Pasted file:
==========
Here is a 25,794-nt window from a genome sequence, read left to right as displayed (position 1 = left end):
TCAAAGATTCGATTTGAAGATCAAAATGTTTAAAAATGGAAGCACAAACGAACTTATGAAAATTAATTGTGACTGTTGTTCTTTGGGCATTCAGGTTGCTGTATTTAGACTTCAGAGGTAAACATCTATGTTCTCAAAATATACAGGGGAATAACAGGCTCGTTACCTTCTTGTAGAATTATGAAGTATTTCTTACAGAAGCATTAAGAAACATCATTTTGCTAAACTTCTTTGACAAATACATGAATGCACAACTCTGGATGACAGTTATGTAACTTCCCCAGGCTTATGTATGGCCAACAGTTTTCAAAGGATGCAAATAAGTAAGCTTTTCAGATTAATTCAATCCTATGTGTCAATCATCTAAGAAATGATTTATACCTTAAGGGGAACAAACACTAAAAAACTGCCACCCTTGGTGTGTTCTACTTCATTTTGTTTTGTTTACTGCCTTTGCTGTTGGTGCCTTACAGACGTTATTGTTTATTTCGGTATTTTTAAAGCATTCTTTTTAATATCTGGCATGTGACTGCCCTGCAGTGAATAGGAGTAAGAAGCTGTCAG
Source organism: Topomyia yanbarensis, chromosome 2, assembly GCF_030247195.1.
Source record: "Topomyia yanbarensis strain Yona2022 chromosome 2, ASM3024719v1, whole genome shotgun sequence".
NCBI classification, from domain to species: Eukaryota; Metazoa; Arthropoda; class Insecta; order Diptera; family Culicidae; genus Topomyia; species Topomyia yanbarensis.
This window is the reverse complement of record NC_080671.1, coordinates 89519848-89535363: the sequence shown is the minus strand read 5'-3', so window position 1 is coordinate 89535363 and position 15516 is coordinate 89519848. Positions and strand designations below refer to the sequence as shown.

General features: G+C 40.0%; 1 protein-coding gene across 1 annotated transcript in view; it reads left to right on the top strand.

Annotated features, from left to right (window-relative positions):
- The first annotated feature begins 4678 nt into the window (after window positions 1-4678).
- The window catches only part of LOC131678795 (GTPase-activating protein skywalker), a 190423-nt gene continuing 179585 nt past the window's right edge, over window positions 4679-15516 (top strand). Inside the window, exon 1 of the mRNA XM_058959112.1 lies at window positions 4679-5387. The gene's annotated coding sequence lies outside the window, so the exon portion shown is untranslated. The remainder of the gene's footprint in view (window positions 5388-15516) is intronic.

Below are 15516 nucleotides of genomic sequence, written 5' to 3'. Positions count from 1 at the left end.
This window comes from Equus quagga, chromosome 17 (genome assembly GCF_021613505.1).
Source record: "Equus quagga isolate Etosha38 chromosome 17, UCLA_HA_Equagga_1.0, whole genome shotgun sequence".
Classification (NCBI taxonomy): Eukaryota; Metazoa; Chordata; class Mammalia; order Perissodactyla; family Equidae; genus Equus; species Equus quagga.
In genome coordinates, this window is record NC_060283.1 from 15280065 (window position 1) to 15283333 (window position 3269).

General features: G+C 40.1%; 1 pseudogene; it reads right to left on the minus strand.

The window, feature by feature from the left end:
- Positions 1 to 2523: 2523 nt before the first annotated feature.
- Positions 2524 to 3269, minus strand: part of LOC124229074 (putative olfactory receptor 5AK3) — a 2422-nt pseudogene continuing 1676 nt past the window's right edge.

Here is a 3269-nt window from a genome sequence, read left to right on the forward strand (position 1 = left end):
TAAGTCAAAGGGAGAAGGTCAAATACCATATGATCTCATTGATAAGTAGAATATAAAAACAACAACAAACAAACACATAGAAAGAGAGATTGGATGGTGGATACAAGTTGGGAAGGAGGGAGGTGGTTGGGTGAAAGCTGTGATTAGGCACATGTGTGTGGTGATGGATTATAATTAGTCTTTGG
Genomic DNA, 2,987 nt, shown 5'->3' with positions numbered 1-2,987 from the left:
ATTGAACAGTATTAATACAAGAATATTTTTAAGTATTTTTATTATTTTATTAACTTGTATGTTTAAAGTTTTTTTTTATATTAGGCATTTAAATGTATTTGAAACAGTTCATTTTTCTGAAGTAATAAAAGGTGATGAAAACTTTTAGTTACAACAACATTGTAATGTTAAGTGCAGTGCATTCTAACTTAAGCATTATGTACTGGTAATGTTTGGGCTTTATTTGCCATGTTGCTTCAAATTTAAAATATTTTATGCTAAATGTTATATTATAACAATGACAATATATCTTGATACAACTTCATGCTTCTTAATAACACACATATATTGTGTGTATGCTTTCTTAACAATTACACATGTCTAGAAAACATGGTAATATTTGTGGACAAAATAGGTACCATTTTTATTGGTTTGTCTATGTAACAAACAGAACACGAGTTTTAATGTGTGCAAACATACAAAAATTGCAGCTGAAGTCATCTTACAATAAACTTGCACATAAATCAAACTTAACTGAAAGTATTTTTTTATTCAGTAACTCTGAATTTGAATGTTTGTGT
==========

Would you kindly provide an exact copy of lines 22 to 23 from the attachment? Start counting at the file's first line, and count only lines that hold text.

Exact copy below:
Genomic DNA, 2,987 nt, shown 5'->3' with positions numbered 1-2,987 from the left:
ATTGAACAGTATTAATACAAGAATATTTTTAAGTATTTTTATTATTTTATTAACTTGTATGTTTAAAGTTTTTTTTTATATTAGGCATTTAAATGTATTTGAAACAGTTCATTTTTCTGAAGTAATAAAAGGTGATGAAAACTTTTAGTTACAACAACATTGTAATGTTAAGTGCAGTGCATTCTAACTTAAGCATTATGTACTGGTAATGTTTGGGCTTTATTTGCCATGTTGCTTCAAATTTAAAATATTTTATGCTAAATGTTATATTATAACAATGACAATATATCTTGATACAACTTCATGCTTCTTAATAACACACATATATTGTGTGTATGCTTTCTTAACAATTACACATGTCTAGAAAACATGGTAATATTTGTGGACAAAATAGGTACCATTTTTATTGGTTTGTCTATGTAACAAACAGAACACGAGTTTTAATGTGTGCAAACATACAAAAATTGCAGCTGAAGTCATCTTACAATAAACTTGCACATAAATCAAACTTAACTGAAAGTATTTTTTTATTCAGTAACTCTGAATTTGAATGTTTGTGT